chapter  6
Contenance angloise: A reappraisal
Pages 16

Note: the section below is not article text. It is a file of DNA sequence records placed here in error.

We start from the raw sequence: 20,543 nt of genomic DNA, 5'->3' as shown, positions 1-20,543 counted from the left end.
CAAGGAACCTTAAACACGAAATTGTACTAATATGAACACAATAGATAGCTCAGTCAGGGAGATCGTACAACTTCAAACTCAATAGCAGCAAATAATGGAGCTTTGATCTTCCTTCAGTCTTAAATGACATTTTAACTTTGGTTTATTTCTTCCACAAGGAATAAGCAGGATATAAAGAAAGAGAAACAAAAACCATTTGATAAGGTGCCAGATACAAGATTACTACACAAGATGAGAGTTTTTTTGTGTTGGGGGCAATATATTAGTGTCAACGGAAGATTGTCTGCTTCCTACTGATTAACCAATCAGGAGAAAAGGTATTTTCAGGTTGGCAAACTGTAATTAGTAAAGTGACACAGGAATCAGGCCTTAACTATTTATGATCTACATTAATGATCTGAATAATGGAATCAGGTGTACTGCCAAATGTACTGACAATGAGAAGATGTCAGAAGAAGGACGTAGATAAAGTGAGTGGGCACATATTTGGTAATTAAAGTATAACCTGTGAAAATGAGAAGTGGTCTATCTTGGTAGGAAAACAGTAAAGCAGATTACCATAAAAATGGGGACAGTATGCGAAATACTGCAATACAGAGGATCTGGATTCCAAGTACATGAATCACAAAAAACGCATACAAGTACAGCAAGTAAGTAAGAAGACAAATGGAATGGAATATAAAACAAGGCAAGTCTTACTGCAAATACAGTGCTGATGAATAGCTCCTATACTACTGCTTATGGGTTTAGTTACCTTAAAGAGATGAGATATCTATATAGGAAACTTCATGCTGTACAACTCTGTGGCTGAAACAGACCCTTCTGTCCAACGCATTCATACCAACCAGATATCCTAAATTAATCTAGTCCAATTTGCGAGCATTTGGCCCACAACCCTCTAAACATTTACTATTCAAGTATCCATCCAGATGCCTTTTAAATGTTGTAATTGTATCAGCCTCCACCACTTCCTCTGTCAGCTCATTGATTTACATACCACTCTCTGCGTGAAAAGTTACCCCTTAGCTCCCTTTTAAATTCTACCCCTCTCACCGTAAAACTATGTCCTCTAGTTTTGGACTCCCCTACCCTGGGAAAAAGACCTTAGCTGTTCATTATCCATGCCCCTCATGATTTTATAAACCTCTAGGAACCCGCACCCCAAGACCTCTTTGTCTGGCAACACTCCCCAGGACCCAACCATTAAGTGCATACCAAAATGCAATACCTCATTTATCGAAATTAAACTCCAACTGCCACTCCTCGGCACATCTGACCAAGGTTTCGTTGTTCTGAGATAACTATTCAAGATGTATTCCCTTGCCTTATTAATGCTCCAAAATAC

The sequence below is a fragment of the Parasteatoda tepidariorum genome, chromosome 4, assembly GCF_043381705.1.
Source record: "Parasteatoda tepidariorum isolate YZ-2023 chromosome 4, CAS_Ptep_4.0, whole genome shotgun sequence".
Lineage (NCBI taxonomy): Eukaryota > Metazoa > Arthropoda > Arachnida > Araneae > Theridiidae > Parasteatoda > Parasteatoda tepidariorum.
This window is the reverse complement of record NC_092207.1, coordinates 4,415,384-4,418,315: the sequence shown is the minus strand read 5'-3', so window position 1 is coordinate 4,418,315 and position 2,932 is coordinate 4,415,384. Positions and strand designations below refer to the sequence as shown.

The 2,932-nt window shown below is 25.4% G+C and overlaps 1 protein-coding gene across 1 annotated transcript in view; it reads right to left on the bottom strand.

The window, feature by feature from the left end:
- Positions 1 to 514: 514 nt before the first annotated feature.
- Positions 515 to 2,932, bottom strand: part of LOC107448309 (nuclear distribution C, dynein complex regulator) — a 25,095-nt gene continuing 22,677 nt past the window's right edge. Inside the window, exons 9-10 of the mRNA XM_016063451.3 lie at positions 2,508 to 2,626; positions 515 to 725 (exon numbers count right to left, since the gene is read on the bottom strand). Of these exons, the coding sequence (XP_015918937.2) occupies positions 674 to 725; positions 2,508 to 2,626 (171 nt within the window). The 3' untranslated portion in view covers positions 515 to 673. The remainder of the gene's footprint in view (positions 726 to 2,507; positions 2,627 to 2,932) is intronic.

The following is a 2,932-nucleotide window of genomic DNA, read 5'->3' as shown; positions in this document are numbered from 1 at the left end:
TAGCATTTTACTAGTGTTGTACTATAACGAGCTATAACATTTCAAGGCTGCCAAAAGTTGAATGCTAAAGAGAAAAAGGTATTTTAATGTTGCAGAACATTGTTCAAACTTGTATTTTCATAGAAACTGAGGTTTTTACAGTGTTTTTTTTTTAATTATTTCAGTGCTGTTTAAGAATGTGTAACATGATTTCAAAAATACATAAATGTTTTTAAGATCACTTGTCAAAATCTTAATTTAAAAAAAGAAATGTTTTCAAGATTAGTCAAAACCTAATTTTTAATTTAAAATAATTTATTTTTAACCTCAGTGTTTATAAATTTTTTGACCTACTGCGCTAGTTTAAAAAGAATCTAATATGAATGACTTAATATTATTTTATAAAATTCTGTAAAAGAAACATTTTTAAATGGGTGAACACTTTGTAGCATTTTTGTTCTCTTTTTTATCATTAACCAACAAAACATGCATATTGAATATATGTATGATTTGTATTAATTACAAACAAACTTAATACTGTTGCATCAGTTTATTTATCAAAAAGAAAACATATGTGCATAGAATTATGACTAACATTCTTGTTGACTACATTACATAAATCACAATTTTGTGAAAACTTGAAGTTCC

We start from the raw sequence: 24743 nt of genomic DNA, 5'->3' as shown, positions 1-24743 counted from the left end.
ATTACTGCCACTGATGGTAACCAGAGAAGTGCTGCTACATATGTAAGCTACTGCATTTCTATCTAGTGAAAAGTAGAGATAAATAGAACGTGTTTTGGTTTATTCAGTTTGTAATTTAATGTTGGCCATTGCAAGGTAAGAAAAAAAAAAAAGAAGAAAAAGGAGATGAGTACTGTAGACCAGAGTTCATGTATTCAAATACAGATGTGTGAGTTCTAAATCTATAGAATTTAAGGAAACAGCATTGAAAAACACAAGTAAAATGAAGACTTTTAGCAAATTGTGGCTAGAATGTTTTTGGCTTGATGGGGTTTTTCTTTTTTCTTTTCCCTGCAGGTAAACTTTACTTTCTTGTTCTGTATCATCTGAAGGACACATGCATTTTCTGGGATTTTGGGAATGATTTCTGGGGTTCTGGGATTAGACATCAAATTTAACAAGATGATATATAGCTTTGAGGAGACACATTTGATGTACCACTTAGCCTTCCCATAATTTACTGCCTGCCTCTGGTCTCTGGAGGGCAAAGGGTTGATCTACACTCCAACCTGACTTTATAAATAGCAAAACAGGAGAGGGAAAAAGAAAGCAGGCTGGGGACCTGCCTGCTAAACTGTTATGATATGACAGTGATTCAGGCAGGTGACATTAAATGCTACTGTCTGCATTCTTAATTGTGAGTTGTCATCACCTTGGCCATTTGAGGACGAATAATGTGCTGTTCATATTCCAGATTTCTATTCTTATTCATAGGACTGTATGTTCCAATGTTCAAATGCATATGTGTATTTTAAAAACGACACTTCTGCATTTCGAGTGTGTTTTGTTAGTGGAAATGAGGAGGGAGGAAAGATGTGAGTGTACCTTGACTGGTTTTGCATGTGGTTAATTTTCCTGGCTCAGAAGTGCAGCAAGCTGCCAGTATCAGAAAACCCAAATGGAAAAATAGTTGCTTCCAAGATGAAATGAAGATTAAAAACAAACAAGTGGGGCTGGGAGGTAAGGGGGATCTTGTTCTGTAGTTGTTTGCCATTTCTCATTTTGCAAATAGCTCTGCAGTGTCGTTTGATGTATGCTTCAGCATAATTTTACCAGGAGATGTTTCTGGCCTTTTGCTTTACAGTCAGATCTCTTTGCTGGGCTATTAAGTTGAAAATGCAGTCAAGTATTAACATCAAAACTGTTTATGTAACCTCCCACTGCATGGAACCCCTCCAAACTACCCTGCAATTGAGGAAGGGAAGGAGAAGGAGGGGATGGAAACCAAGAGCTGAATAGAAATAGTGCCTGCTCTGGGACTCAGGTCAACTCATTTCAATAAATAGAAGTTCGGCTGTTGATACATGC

The phrase contenance angloise appears just once in the literature of the Middle Ages, yet it holds a prominent place in musicological discourse. The source of the phrase is Martin Le Franc’s Le Champion des Dames, a poem from 1440-2 in which, in a relatively fleeting moment within the 24,000 verses about the end of the world, he appears to describe the influence of the English on the innovative works of continental composers Dufay and Binchois.1 Le Franc’s comments chime with the words of Tinctoris, who named John Dunstaple as leading English composers responsible for a new art in his Proportionale Musices (1472-5). In a further treatise by Tinctoris, the Liber de arte contrapuncti (1477), Dunstaple, Binchois and Dufay (all by this point deceased) were hailed as teachers (praeceptores) of the next generation. Tinctoris claimed the influence of their works (opera) on the generation of composers that included Ockeghem, Regis, Busnois, Caron and Faugues.2 Originating from the pens of two authors writing from distinctly different perspectives, these texts have been used to identify the 1430s as a period of significant change, one that announced the flowering of the renaissance.